Lies and Excuses
In reality, Berlusconi has turned out to be a notorious liar. Why did taxes constantly go up during his period in power although he had pledged in every election campaign to lower them? Of course, he vehemently denies this. But what about all his other promises: to create new jobs, to channel billions toward better schools and universities, to lower government debt, to build a bridge to Sicily, to quickly rebuild L'Aquila after it was devastated by an earthquake in 2009? He didn't keep any of them.
And whenever he can no longer lie about a given problem, he whips out the old excuse that even Mussolini once used, saying that Italy is simply "ungovernable." Or he blames problems on someone else, whether it is "communist public prosecutors" or the "communist judges" who have trapped him in their vice-like grip. What's a man supposed to do?
The list of criminal trials this self-proclaimed "superman" has endured is, indeed, impressive. Thanks to amnesties or statutes of limitation, he has escaped charges for perjury, false accounting and bribery (even of judges). Sometimes a lack of evidence has led to acquittal; at other times, he's been found innocent. One particularly unpleasant trial, for which he is charged with abuse of office and supporting the prostitution of minors, is currently ongoing. That trial might be focused on Berlusconi's alleged dalliances with the now world-(in)famous Ruby -- but, of course, he has already enjoyed and survived his fair share of sexual adventures.
A Man and His Women
Indeed, the story of Berlusconi and his women is a classic Italian tale.
First there is la mamma, Rosa. Until she died at the age of 97 in February 2008, Berlusconi took her everywhere, showered her with gifts, sang her songs. He was the dear son, while she was the ferociously protective mother who would go after anyone who tried to attack her darling boy. When it came to Berlusconi's opponents, such as Prodi, she said it was enough "to just look them in the eye." In her view, poor Silvio was simply "much too good" for this world.
After the mother comes the wife -- or, in his case, wives. Cheating on them was fine, but he won't lower himself to badmouthing them, as doing so would only diminish his own honor. Thus, the normally chatty Berlusconi says little about his two exes. Otherwise, he is either bragging about or keeping silent about "the beautiful girls" who belong to his third subset of women. They don't have to be particularly smart or well-spoken. It's looks that count.
The particularly lucky girls will sometimes even get an invitation to one of the notorious "Bunga Bunga" evenings at one of his homes. The rewards for taking part in these sex games -- whose existence he vehemently denies -- aren't only bundles of cash and jewelry; some ladies have even found themselves with a job at one of his television stations. Even his former dental hygienist ended up in a regional parliament.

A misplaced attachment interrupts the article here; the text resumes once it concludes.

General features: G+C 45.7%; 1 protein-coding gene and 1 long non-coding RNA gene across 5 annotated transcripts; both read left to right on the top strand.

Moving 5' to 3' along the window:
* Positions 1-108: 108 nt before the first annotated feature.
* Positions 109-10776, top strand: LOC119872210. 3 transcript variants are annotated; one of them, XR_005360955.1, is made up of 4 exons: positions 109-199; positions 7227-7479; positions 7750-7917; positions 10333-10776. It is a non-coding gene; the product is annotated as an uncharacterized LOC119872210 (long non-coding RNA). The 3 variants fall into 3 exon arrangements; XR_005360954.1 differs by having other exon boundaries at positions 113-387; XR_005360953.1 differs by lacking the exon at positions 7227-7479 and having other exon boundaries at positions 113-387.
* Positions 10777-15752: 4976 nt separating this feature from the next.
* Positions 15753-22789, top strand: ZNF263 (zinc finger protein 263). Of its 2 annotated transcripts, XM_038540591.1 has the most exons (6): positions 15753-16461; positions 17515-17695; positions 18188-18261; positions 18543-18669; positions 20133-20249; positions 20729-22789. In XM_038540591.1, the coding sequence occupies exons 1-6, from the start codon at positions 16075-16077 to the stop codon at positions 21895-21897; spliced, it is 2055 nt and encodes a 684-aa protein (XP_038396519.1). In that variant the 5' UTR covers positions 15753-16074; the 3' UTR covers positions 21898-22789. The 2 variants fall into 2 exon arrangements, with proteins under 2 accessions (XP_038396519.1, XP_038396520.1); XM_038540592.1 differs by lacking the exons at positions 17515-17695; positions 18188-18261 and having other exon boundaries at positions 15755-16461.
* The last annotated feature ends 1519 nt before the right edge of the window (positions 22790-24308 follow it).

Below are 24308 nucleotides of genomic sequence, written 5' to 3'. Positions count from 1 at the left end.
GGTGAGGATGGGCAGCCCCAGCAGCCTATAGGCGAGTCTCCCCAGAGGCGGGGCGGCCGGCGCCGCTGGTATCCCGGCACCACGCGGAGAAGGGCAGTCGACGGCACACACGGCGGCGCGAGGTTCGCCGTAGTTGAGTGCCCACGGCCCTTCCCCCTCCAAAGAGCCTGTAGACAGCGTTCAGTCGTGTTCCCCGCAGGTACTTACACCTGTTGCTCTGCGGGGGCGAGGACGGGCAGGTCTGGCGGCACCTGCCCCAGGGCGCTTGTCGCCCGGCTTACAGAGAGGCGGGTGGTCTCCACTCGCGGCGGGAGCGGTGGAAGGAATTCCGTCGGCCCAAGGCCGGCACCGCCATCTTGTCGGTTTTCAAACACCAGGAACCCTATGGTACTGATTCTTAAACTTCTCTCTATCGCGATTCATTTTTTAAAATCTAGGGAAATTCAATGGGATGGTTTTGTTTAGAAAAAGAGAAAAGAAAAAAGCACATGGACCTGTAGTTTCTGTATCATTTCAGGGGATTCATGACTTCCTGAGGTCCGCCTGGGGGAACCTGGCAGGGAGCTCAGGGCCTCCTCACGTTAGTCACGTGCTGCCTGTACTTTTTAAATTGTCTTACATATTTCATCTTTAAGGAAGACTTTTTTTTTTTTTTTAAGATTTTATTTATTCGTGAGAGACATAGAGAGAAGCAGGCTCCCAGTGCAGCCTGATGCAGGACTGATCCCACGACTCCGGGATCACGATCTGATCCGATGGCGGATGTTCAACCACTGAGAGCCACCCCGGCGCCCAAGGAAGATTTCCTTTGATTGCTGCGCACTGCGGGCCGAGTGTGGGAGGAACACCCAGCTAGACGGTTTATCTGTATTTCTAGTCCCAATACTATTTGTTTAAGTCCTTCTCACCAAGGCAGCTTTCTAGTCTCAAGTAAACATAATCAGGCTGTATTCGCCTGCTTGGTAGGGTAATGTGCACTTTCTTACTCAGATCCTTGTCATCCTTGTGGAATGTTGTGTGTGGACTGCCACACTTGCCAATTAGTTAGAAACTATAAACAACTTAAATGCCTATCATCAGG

Of course, Berlusconi doesn't see anything dishonorable about all this. "If it sometimes happens that I look at the face of a pretty girl, it's better to get excited about beautiful girls than to be gay," he once told reporters. Such comments obviously anger many, but there is also widespread tacit approval for his sentiments.
Over the last two decades, Berlusconi has "turned the Italian's value system inside out more fundamentally than Mussolini's fascism," says Gerhard Mumelter, the veteran Italy correspondent for the Austrian daily Der Standard. Berlusconi's TV stations, he adds, have "brainwashed (viewers) for years, raised them to be a people of voyeurs and drowned them in a sea of shallow banalities."
Fearing the Comeback
These also number among the reasons why many Italians hope that the era of relative freedom from Berlusconi will last a bit longer. Despite his reduced omnipresence, however, he is still a man of some importance as the head of one of the three largest parties that Prime Minister Monti relies upon for his majority of support.
For the time being, pollsters see Berlusconi's prospects for success as modest. If an election were held on Sunday, they estimate that he would secure only 15 percent of the vote. But since the election won't be held until next spring, there is still plenty of time for Berlusconi's propaganda machine to shift into high gear.
Pundits already prophesized the end of Berlusconi's political career in 1995 and 2006. They said he didn't have a chance. They said he was through. But he came back both times. Diamanti, the political scientist, says that Berlusconi's greatest allies are "the Italians' short memories and forbearance." They quickly forgive or forget his broken promises.
Given these circumstances, even now, a shiver of fear runs up the backs of Berlusconi's opponents whenever they see this both admired and hated macho clown address his remaining supporters. "Give me 51 percent!" he bellows to an enthusiastic, cheering crowd. "Then I can do it again!"